Multitasking is one of the Note series' defining features and Samsung made it even better on the Note 4.
For starters, the number of apps that are compatible with the multitasking function has roughly doubled. Further, the tool is simpler to use. On earlier Note devices, you had to enable multitasking in the settings menu. After you did this, a little tab floated along the side of the screen all the time so you could call up the multitasking apps. I hated that little tab. Now, a long press of the Back key opens up the tray for multitasking. I like this better.
As before, you grab any two apps from the tray and drag them to the screen. Resizing the windows is vastly easier thanks to a dead-simple tool. Further, more content can be dragged between the windows. For example, I was able to snag several screen shots from the gallery and dump them into the Scrapbook app.
The Note 4 also makes a nice visual improvement to the app switcher. A long press of the Recents key calls up a vertical 3D carousel with apps floating on cards. You can cycle through the carousel to see all the recently-used apps, as well as close any apps that you may no longer want running in the background. It's much more appealing than the old app switcher.
Last, Samsung reimagined what it called Pen Window on the Note 3. Basically, any app that can run in the multitasking environment can also run as a reduced-size app on top of other apps. For example, I was able to load a map in the background and then open the camera on top of it. I could interact with the Map to see where I was going, but kept the camera open in case I saw something cool. Samsung calls this the Pop-Up View shortcut. When first opened, each app runs in a 1080p HD window on the screen. However, you can resize the Pop-Up View to fit as much or as little of the screen as you want. The Pop-Up View works similar to QSlide apps on LG's devices.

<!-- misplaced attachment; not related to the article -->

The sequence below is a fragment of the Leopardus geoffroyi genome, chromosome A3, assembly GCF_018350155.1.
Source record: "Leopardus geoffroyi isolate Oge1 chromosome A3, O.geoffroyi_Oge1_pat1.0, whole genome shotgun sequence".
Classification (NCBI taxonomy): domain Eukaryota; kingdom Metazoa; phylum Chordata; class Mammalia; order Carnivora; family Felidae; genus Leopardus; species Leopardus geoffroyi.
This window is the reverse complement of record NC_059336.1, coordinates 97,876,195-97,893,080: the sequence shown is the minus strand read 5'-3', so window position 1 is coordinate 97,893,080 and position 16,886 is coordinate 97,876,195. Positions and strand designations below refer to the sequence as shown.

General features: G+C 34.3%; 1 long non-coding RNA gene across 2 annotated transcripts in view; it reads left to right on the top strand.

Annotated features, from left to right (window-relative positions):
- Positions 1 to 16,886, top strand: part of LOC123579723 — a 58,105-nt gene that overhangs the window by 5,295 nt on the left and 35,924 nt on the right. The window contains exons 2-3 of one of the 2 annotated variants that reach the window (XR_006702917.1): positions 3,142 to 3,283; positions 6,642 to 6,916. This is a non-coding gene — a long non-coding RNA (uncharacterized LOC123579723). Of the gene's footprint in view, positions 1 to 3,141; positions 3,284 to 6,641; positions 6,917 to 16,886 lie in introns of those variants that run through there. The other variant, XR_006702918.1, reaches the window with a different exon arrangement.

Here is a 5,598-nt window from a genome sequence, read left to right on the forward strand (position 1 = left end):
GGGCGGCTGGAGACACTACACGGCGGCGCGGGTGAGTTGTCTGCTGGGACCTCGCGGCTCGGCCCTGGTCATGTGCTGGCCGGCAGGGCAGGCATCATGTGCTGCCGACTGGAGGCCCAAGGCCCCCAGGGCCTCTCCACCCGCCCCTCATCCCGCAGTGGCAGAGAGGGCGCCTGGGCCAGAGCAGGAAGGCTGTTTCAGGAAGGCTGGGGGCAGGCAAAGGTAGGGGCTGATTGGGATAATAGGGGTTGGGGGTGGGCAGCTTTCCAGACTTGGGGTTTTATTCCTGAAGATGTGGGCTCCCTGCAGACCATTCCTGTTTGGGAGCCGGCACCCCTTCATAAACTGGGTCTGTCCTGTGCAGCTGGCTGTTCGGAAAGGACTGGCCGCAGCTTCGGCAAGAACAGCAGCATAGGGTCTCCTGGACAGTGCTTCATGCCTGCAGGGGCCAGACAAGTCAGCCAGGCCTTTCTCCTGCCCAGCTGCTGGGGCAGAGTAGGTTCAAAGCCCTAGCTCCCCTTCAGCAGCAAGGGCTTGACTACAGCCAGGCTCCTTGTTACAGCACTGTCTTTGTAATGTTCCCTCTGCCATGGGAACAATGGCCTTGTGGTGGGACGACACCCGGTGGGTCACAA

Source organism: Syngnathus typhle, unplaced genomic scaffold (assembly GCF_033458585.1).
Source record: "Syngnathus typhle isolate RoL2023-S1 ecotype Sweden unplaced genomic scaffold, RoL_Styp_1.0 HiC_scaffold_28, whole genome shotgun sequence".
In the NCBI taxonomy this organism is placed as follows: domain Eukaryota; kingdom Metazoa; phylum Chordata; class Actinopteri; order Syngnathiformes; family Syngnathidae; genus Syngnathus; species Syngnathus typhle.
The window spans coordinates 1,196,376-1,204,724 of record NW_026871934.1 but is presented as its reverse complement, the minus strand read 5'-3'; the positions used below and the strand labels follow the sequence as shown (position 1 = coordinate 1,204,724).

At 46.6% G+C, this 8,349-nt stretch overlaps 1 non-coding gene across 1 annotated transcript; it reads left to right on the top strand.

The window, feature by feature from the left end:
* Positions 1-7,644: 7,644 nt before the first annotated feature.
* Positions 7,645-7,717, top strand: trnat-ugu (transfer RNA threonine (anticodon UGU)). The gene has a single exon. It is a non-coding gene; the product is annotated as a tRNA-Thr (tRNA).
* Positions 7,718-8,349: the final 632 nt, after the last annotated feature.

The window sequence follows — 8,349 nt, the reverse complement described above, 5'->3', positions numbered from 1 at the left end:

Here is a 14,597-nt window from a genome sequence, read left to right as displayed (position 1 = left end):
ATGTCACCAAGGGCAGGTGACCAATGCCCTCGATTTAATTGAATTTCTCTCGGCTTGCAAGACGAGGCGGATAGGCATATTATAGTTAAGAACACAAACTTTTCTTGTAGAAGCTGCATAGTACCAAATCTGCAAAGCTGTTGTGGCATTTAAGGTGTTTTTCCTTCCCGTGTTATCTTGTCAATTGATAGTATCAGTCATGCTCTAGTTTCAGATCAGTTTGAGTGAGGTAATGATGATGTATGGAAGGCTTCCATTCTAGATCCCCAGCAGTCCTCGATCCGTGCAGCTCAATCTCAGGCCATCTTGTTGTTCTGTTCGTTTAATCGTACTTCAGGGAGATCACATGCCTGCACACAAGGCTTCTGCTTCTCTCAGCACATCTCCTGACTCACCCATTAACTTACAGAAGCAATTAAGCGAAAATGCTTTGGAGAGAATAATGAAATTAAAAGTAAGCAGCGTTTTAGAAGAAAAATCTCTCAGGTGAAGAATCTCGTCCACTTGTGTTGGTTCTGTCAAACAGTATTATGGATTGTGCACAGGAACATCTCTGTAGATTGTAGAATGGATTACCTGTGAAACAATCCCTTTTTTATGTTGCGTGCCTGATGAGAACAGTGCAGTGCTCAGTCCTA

There's no doubt the Note 4 is the king of multitasking on smartphones.
Calls and Contacts
The phone app offers more customization than is available on most other handsets. When the dial pad is visible, tap the menu button and you'll see an options screen for the phone. Here is where you can set rejection behaviors, alerts, set up voicemail, and control the accessibility functions. You can turn on/off noise cancellation, too. It's quite a long list.
Other than the added settings, the contact app behaves more or less like the stock Android contact app. Favorites are accessible from a tab at the top of the phone app, as is the entire contact database. There are standard home screen shortcuts for direct access to a contact on the home screen panel, as well as a direct dial, and direct message, but there isn't a larger widget for your favorite contacts. Each individual contact card can hold tons of details about each person.
You won't be surprised by any of the messaging tools on the Note 4. The standard Android apps are all present and accounted for, which means Gmail, email, Hangouts, and messaging. You can select either the messaging or Hangouts apps to handle SMS duties. Samsung's ChatOn and AT&T's Messaging apps are both missing in action. So, too, are Facebook and Twitter. If you want anything other than the stock apps you'll have to download them from the Play Store yourself.
Perhaps AT&T has caught on that people will use the over-the-top messaging apps (WhatsApp, SnapChat, Skype) of their choice.
Briefings is a repackaged version of Flipboard. I'd call it Flipboard Lite. (Samsung's standalone My Magazine app, which debuted on the GS5 earlier this year, must have been a total flop. It's gone.) Briefings has some visual appeal, but lacks the extensive filtering options and news sources available to the full Flipboard app. For example, you can choose only three subjects of interest, which the app will then package together and show you. The full Flipboard app is installed, but you need to open it directly to get the full Flipboard experience. Weird.